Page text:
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Flooded Out:

Fighting the Exclusion of Women in Pakistan's Recovery

by Sara Hahn

"We have unfortunately been on the front line of this disaster—for us it is life before and life after the floods. We experienced how women were ignored in conflict response before, and it is even worse now.”

—An internally displaced women in Pakistan, reporting to AJWS grantee PODA

When flooding hit Pakistan in July of 2010, killing over 2,000 people1 and leaving at least 18 million displaced,2 it impacted women the hardest. Eighty-five percent of the people uprooted from their homes—many from rural communities that were already unstable—were women and children, including 500,000 pregnant women.3 Now, thousands remain in internally-displaced persons camps, waiting for a time when they can return to their lives.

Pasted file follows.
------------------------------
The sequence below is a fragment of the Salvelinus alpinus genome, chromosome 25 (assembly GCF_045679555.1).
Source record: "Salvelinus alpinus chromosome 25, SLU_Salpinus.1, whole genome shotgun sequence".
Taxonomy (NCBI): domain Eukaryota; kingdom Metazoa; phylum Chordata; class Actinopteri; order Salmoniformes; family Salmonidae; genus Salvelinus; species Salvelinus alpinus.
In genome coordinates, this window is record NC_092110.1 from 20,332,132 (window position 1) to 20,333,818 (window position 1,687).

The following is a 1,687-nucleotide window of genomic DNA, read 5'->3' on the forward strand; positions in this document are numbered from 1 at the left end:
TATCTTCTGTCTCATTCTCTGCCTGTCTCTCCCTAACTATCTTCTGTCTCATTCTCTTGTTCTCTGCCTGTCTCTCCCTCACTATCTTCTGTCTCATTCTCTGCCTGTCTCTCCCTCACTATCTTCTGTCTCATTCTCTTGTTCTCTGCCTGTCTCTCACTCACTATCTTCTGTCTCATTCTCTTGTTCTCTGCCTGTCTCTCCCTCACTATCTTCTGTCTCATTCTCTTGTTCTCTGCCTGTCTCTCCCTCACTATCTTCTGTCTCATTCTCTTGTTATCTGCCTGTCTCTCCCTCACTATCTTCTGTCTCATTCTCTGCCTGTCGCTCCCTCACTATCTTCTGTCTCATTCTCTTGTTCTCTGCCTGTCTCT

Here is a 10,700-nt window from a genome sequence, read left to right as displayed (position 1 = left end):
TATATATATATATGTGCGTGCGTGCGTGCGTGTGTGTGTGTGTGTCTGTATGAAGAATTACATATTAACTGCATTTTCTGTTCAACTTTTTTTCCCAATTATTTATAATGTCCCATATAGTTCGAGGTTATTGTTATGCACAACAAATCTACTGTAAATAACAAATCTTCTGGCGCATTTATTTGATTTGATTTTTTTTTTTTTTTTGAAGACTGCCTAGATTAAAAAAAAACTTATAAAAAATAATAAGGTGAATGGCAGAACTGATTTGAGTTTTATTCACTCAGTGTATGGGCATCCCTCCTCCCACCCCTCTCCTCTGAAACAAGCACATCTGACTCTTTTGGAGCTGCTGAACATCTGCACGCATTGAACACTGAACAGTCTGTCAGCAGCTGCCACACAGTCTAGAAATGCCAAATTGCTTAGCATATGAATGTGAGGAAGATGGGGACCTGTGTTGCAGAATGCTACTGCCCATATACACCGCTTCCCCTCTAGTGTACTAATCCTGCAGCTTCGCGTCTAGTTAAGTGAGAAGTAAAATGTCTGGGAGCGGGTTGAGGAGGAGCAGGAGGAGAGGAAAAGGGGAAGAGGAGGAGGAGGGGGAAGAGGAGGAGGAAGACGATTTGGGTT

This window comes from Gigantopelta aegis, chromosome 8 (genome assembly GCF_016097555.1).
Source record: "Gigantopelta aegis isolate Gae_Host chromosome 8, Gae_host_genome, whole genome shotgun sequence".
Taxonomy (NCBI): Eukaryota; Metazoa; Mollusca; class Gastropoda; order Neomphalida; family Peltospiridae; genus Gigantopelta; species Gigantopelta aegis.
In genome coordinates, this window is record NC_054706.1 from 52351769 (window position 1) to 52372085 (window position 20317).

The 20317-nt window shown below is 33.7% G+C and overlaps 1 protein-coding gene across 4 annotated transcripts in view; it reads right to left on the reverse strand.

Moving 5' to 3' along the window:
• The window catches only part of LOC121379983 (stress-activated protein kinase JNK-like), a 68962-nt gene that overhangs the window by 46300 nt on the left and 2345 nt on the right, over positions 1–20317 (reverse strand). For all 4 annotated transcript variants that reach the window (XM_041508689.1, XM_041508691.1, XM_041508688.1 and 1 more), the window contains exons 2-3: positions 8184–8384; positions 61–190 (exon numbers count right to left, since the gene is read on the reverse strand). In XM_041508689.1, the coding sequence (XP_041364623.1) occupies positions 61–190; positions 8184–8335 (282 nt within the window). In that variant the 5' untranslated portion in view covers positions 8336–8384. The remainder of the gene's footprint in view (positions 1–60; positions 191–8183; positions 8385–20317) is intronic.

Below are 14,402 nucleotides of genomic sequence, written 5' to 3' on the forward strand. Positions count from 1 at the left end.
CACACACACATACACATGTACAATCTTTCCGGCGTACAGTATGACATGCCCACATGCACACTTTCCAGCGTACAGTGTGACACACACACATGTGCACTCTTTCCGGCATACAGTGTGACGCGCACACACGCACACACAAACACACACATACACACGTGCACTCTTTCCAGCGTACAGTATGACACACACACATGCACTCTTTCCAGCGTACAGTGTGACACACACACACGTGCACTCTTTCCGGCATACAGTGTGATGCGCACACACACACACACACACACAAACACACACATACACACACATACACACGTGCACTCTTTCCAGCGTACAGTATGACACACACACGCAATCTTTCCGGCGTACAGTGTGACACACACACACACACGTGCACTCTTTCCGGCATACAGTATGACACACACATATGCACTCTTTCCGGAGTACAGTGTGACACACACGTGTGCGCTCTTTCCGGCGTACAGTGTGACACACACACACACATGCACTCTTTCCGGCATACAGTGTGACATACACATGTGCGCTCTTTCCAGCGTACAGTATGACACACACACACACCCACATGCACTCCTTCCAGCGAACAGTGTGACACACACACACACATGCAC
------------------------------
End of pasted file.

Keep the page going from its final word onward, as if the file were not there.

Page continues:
But women’s recovery from this disaster has been impeded by a patriarchal system that, in many of Pakistan’s rural regions, excludes them from the rebuilding process and further disempowers them.4 The Pakistani government is trying its best by providing compensation for property lost in the flooding, but due to lack of documentation for most women, the computerized system has not disseminated the funds to women. Since men are considered the traditional heads of family in Pakistani society, the system has primarily compensated the male heads of household and denied women’s requests for equal treatment.

Despite this formidable obstacle, many Pakistani women are actively engaged in flood relief and are working to correct discriminatory practices like this one. AJWS grantee PODA, the Potohar Organization for Development Advocacy—which, in the early months after the floods focused on providing displaced women with food, water, sanitation, clothing and shelter—is empowering women to take on this issue.